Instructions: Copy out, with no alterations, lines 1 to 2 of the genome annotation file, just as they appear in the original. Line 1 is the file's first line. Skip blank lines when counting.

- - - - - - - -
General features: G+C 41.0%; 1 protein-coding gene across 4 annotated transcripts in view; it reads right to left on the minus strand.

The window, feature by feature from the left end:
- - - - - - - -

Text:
General features: G+C 41.0%; 1 protein-coding gene across 4 annotated transcripts in view; it reads right to left on the minus strand.

The window, feature by feature from the left end: